Senator Mike Lee (R-Utah) is concerned about the trajectory of our nation, and he thinks many other Americans are as well. At a recent hearing of the bicameral Joint Economic Committee, Vice Chairman Lee said that this worry is not simply “economic anxiety.” He believes citizens feel “our social fabric is fraying.”
To investigate this feeling, Lee launched the Social Capital Project, which will study indicators of our “associational life.” The project’s website explains:
“Associational life” is our shorthand for the web of social relationships through which we pursue joint endeavors—namely, our families, our communities, our workplaces, and our religious congregations. These institutions are critical to forming our character and capacities, providing us with meaning and purpose, and for addressing the many challenges we face.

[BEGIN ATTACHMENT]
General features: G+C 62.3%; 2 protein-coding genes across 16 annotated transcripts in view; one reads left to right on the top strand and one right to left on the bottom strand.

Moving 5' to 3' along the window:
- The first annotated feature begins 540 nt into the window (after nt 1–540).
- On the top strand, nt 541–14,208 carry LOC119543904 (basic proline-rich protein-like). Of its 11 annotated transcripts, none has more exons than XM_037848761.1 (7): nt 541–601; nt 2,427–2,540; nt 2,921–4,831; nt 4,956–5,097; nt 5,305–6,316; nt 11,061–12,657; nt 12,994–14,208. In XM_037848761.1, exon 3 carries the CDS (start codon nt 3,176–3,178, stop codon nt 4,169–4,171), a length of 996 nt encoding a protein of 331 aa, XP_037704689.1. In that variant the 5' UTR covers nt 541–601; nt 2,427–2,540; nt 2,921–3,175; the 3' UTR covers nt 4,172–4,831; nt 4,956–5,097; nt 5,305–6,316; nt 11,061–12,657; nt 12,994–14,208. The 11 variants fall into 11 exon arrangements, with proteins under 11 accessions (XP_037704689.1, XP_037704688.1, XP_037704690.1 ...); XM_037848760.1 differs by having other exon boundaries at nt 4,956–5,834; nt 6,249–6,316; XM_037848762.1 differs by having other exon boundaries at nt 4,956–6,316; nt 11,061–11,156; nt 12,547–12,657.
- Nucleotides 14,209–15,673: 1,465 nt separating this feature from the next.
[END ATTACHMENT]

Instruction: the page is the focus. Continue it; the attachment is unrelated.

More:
At the JEC hearing, Sen. Lee said that what may seem to be economic problems are actual indications of the decline of our associational life. He cited family fragility affecting upward mobility and decreased trust among fellow community members harming businesses that require confidence in people and institutions before taking risks.
He concluded, “As we face today’s economic challenges, policymakers should ask how we can empower civil society, and what government should or should not do to thicken the middle layers between the individual and the state.”
By Aaron Mercer, Vice President of Government Relations
Published: May 26, 2017